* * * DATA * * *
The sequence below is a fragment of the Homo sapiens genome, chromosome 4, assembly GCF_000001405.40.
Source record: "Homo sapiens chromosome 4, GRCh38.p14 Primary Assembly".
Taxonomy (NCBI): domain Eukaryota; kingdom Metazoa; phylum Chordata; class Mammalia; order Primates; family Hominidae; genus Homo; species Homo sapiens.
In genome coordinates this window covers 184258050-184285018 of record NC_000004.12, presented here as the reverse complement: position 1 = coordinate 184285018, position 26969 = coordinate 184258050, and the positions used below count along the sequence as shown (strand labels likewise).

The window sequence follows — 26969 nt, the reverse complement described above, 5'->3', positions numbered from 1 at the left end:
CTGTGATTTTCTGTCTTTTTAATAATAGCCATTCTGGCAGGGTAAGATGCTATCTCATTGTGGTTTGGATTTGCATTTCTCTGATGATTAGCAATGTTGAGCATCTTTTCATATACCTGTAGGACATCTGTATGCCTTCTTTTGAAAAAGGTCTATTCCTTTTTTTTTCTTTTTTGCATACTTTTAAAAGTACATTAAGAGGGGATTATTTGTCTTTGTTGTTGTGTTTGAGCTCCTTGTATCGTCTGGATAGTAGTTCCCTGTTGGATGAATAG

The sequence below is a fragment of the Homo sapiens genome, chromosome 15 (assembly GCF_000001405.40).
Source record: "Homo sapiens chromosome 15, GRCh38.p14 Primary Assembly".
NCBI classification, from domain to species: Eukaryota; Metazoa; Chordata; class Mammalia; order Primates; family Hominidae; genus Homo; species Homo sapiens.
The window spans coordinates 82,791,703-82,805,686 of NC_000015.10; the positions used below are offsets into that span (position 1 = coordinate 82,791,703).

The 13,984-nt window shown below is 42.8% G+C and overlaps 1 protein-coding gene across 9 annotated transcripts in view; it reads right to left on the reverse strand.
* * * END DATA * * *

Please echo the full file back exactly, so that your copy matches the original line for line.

The sequence below is a fragment of the Homo sapiens genome, chromosome 4, assembly GCF_000001405.40.
Source record: "Homo sapiens chromosome 4, GRCh38.p14 Primary Assembly".
Taxonomy (NCBI): domain Eukaryota; kingdom Metazoa; phylum Chordata; class Mammalia; order Primates; family Hominidae; genus Homo; species Homo sapiens.
In genome coordinates this window covers 184258050-184285018 of record NC_000004.12, presented here as the reverse complement: position 1 = coordinate 184285018, position 26969 = coordinate 184258050, and the positions used below count along the sequence as shown (strand labels likewise).

The window sequence follows — 26969 nt, the reverse complement described above, 5'->3', positions numbered from 1 at the left end:
CTGTGATTTTCTGTCTTTTTAATAATAGCCATTCTGGCAGGGTAAGATGCTATCTCATTGTGGTTTGGATTTGCATTTCTCTGATGATTAGCAATGTTGAGCATCTTTTCATATACCTGTAGGACATCTGTATGCCTTCTTTTGAAAAAGGTCTATTCCTTTTTTTTTCTTTTTTGCATACTTTTAAAAGTACATTAAGAGGGGATTATTTGTCTTTGTTGTTGTGTTTGAGCTCCTTGTATCGTCTGGATAGTAGTTCCCTGTTGGATGAATAG

The sequence below is a fragment of the Homo sapiens genome, chromosome 15 (assembly GCF_000001405.40).
Source record: "Homo sapiens chromosome 15, GRCh38.p14 Primary Assembly".
NCBI classification, from domain to species: Eukaryota; Metazoa; Chordata; class Mammalia; order Primates; family Hominidae; genus Homo; species Homo sapiens.
The window spans coordinates 82,791,703-82,805,686 of NC_000015.10; the positions used below are offsets into that span (position 1 = coordinate 82,791,703).

The 13,984-nt window shown below is 42.8% G+C and overlaps 1 protein-coding gene across 9 annotated transcripts in view; it reads right to left on the reverse strand.